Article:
(9) SWC is actually making a difference. The work I was doing with SWC was based on interviewing and surveying previous participants of the programming boot camps to find out if the workshops were having a significant impact. What I learned from those interviews, from meeting all those people, is that SWC and the messages they deliver about open science, reproducibility, and the fact that anyone can program, are actually making a difference in the lives of real people. Really, if you’re going to join a volunteer organization, what better group to join than one you know is already out there changing lives for the better? I knew I was making a difference in the world, actually having a positive and lasting impact.

My first chance teaching for SWC, at Utah State University

I already miss the collaboration that I was able to do with SWC in the past 8-10 months of my life, and I hope to be reintegrating with them soon as I am now finally adjusting to my new job. In the mean time, I want to encourage people who are looking for a clear, welcoming, supportive entrypoint into open source to check out Software Carpentry.

A Rant about the Science of Teaching and Learning

Lately I have been looking at tools used to teach young people how to program. That includes environments and languages like Scratch, Turtle Graphics (in Python), Alice, Greenfoot, etc. It also includes full curriculum programs like Girls Who Code, Black Girls Code and online programs through the Khan Academy and Coursera.

I’m hitting a wall though, and I need to take a minute to discuss the problems I am seeing – otherwise I might implode.

[0] There are a lot of people working on the same problem. First and foremost, I keep uncovering more teachers (through CSTA, CS4HS, the Khan Academy, code.org, independent blogs, Twitter) who are encountering the same exact problems and are asking the same sorts of questions. These people are all doing really incredible work, but they are it independently (on their own little corner of the internet). We need to get on the same page.

[1] The tools are repetitive. I once worked on a research project developing algorithm visualizations for JHAVE. While I thought the system was super cool and it was an excellent foray into CS education research for me, I soon realized that a ton of visualization programs actually already exist. In fact, you can see them all at AlgoViz. At first, it seems great that there are so many tools and options out there.

But the problem I’m seeing is that computer scientists are too quick to just create a new tool, rather than add-on, mashup or adapt a tool in existence. When we find a problem with the existing teaching tools, we create from the ground up, scrapping all design decisions in other system. Instead, I think we should try using what is already out there, evaluate whether or not it actually works in a research sense, and make informed decisions about how to continue developing better CS teaching tools based on the research. Yes, that means we have to work together, collaborate. Open-source style, anyone?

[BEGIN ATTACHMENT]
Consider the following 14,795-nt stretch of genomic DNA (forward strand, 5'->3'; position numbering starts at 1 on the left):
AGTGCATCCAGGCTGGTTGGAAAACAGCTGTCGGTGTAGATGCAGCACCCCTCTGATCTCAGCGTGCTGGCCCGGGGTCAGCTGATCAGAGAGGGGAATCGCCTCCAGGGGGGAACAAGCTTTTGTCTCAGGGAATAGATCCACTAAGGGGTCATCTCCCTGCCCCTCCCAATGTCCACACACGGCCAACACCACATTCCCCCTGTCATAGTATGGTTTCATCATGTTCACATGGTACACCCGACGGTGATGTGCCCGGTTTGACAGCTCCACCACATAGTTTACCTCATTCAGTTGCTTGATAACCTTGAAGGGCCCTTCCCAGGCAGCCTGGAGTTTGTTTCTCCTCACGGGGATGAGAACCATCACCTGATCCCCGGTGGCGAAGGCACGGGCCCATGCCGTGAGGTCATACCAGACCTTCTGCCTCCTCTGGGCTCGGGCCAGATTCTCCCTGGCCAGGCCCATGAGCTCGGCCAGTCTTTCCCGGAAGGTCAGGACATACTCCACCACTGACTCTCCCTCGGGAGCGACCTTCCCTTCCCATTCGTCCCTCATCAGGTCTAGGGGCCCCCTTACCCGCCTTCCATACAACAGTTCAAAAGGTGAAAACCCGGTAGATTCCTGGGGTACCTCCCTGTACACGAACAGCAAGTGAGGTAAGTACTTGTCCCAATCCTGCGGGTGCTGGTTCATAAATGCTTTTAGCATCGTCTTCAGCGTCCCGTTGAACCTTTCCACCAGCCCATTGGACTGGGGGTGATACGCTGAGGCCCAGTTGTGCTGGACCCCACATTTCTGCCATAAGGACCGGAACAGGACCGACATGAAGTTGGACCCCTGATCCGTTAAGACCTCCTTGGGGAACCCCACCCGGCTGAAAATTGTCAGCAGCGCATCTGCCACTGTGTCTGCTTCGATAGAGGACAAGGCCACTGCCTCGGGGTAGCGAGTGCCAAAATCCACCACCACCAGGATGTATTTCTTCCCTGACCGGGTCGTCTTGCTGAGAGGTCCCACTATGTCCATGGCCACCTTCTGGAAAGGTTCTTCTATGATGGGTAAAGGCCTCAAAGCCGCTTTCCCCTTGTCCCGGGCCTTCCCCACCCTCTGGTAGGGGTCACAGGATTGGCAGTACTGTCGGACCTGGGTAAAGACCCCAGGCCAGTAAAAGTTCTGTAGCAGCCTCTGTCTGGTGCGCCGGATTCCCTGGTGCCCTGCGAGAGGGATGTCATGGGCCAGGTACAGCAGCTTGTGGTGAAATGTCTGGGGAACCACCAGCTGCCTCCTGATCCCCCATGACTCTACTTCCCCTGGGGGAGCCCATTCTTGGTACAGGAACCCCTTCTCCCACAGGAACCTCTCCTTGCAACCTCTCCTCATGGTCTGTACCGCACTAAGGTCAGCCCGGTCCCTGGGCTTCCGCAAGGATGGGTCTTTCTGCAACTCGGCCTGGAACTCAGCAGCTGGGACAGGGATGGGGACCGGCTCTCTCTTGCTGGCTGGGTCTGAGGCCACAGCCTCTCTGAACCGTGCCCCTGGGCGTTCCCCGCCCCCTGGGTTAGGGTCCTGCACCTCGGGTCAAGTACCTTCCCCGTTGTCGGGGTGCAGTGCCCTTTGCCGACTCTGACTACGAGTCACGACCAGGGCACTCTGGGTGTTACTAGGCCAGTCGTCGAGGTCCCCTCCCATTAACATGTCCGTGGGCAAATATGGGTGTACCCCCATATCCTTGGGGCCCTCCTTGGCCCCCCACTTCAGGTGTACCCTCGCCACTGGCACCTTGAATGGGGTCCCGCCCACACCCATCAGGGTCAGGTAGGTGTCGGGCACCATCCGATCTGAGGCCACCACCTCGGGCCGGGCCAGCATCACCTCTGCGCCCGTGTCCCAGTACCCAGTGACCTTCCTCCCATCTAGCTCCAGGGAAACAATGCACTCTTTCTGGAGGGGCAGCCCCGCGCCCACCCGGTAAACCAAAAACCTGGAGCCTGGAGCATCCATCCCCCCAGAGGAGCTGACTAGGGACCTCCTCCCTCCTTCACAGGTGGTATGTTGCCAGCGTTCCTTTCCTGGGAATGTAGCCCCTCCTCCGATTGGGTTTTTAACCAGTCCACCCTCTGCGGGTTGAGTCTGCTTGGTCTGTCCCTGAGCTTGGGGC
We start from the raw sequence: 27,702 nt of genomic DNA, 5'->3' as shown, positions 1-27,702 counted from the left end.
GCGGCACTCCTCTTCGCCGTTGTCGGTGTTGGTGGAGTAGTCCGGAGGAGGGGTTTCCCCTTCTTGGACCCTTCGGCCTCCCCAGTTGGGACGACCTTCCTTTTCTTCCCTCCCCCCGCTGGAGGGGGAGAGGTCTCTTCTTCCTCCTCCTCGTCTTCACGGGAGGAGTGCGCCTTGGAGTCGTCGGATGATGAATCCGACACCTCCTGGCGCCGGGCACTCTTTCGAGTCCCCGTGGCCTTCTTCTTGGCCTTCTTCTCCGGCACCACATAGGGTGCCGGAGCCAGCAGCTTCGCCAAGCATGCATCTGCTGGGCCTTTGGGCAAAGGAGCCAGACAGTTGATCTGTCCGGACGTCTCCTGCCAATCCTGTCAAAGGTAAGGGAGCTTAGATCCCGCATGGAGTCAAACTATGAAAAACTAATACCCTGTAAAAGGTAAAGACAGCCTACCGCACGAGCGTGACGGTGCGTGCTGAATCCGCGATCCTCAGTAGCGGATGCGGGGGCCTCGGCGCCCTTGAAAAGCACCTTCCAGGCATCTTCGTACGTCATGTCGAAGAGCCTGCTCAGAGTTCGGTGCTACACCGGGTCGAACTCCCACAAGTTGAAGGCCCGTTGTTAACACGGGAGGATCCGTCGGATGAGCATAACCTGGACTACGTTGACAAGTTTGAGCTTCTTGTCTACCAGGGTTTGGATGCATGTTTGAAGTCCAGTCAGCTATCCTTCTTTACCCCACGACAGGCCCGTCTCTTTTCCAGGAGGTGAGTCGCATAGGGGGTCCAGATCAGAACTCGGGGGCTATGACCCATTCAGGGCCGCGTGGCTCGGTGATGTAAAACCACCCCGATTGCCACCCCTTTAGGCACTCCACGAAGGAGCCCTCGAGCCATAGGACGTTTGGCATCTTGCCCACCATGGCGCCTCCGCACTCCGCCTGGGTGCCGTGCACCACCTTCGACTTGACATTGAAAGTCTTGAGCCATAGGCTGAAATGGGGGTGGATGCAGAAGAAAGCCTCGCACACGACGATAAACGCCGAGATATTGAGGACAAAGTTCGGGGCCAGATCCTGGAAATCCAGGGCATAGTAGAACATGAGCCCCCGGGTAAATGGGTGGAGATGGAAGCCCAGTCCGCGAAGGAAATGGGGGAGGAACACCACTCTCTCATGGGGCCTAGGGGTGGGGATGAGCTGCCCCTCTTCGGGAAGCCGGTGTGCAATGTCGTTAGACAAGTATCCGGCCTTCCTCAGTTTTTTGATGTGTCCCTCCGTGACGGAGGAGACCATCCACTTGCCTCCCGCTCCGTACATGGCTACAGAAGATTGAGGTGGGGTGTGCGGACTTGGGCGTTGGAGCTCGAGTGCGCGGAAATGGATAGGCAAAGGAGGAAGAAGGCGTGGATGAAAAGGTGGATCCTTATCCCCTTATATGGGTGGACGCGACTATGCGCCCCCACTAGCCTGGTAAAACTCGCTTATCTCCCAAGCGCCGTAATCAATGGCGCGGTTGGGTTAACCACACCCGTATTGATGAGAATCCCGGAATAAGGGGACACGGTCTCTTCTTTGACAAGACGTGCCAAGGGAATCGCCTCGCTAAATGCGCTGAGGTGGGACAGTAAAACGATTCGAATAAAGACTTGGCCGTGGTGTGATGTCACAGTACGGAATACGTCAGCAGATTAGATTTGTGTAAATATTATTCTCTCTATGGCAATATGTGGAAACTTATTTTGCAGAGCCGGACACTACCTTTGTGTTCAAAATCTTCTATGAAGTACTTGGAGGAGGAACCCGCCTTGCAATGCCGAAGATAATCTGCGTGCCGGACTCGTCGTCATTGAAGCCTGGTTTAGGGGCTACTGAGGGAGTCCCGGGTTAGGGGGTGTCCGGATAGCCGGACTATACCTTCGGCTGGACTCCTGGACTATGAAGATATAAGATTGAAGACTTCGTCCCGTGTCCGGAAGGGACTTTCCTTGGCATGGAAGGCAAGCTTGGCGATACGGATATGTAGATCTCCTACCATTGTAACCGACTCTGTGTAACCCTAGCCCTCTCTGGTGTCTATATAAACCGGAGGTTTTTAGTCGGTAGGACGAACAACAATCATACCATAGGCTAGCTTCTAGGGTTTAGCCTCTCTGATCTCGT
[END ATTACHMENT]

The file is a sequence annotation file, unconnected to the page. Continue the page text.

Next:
[2] The tools are designed for independent learners. I am really starting to think that the “independent learner” design that I am seeing built into teaching tools for CS is part of our pipeline problem. No wonder minorities aren’t getting into computing; we are not giving them access points, an ecosystem of support. Instead, let’s build mentoring, tutoring, conversation, socialization, collaboration, and feedback into our teaching tools.

[3] The actual curriculum out there is limited. If you search “How to teach mean-median-mode to middle schoolers,” you get a series of examples of lesson plans, tools used for teaching, possible assessments for students, feedback about how certain types of lessons target different student demographics. This portfolio of resources allows a teacher to go out and teach immediately, without having to build a curriculum framework around a teaching tool. In CS, often our teaching tools are still stand-alone and are not accompanied by curriculum, lesson plans, assessments, use-case examples, etc. We need to package our tools with the curriculum, not just create the tools and expect teachers to know how to implement them.

[4] The tools do not follow best practices for teaching. Since the tools are often designed primarily by engineers (sometimes without even consultation from educators), they are often missing the perspective of the “science of teaching and learning.” There is a ton of research out in the world about cognitive psychology, philosophies of education, mental models, the notional machine, inquiry-based learning, and problem-based learning, just to name a few fields and concepts related to CS education. This sort of research should not just inform the development of CS teaching tools, it should fundamentally drive direction of their development.